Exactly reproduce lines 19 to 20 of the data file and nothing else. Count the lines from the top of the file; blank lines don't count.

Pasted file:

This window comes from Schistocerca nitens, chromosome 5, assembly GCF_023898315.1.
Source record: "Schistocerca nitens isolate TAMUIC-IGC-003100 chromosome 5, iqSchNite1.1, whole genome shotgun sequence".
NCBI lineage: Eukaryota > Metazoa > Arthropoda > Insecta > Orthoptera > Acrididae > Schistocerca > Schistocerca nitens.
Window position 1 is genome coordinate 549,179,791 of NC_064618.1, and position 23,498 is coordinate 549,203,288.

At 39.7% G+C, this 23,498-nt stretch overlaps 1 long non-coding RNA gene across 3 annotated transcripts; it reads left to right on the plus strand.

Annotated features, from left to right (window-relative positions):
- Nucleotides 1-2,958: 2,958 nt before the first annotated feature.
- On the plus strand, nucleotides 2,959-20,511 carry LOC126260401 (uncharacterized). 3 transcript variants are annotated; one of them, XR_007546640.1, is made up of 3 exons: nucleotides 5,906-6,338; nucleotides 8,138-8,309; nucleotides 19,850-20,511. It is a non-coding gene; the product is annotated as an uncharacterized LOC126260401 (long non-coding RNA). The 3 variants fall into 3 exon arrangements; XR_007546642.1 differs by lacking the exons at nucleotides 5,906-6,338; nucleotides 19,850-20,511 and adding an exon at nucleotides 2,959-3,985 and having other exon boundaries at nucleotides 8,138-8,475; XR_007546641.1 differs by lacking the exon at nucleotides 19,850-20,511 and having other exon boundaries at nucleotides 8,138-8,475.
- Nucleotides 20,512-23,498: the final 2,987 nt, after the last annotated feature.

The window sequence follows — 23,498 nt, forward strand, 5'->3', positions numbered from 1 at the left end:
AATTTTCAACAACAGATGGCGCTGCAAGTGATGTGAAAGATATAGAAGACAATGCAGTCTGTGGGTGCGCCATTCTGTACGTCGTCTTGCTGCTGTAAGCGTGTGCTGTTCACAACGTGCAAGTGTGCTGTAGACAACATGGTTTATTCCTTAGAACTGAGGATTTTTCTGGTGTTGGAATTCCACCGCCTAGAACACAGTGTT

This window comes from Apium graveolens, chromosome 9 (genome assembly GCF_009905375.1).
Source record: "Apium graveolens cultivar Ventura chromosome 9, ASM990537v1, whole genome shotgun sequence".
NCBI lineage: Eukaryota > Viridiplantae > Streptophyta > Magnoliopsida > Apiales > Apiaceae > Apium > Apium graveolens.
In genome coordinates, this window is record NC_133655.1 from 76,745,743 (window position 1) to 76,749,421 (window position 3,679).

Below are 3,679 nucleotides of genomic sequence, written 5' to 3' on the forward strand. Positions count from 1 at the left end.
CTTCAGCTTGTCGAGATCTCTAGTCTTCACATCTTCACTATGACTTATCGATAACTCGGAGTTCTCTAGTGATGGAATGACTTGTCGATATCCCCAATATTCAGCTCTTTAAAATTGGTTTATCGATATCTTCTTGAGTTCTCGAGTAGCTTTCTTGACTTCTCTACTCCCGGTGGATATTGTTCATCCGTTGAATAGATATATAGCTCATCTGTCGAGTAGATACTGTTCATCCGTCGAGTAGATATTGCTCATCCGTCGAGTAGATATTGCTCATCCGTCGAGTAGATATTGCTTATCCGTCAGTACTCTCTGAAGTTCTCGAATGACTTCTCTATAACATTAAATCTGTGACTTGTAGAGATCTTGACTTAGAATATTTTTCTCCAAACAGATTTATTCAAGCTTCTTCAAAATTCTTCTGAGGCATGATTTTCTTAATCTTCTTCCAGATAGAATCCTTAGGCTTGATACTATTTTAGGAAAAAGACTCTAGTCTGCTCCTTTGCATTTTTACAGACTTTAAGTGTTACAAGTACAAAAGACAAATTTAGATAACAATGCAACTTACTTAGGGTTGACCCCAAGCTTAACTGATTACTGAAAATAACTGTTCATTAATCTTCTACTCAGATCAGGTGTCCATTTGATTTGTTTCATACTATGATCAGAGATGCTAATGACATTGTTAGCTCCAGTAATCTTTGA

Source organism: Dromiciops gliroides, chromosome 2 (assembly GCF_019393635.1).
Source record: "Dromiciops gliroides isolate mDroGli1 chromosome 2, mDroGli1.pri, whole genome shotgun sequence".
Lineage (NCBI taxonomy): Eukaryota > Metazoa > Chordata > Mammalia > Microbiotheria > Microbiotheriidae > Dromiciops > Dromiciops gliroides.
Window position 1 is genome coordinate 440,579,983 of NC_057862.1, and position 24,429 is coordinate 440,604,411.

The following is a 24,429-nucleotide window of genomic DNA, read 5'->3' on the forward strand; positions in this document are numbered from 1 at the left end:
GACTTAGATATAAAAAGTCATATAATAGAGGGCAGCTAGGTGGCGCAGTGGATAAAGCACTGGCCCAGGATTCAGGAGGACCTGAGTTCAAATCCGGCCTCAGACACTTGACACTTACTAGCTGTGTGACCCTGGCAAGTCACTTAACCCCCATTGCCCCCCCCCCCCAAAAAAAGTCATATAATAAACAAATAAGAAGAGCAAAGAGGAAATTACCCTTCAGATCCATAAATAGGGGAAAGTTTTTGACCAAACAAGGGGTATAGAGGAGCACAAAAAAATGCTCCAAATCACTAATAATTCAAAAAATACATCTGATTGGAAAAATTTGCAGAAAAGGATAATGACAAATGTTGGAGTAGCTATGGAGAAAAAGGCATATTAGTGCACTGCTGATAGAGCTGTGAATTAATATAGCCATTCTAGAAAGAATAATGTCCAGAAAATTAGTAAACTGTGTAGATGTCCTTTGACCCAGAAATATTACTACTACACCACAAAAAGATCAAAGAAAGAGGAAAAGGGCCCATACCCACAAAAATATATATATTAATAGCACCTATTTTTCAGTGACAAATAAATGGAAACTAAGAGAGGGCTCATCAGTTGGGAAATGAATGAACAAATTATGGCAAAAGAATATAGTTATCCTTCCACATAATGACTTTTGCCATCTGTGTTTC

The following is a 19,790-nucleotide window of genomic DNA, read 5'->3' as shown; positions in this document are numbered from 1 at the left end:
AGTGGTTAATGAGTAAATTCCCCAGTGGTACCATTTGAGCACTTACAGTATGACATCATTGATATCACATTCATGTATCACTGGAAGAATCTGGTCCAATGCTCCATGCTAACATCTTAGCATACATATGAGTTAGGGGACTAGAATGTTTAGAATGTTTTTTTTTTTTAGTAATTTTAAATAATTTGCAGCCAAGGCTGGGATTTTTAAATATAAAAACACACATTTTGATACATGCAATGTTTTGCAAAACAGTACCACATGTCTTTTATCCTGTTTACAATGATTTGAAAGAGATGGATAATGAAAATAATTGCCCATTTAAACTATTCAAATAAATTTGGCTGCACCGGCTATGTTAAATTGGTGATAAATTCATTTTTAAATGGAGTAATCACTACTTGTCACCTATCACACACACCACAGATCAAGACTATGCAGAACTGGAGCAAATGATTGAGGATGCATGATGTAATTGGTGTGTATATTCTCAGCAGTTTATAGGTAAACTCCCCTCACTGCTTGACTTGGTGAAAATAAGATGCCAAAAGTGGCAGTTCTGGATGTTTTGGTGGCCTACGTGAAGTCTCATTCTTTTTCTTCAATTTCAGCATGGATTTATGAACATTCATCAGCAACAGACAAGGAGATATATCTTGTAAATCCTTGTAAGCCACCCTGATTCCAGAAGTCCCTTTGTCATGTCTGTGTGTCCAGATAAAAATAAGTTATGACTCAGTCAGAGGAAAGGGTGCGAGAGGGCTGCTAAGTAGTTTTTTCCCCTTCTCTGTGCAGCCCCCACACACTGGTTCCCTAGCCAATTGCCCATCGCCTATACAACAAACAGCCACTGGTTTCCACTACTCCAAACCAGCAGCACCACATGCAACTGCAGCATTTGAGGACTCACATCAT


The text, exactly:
Source record: "Dromiciops gliroides isolate mDroGli1 chromosome 2, mDroGli1.pri, whole genome shotgun sequence".
Lineage (NCBI taxonomy): Eukaryota > Metazoa > Chordata > Mammalia > Microbiotheria > Microbiotheriidae > Dromiciops > Dromiciops gliroides.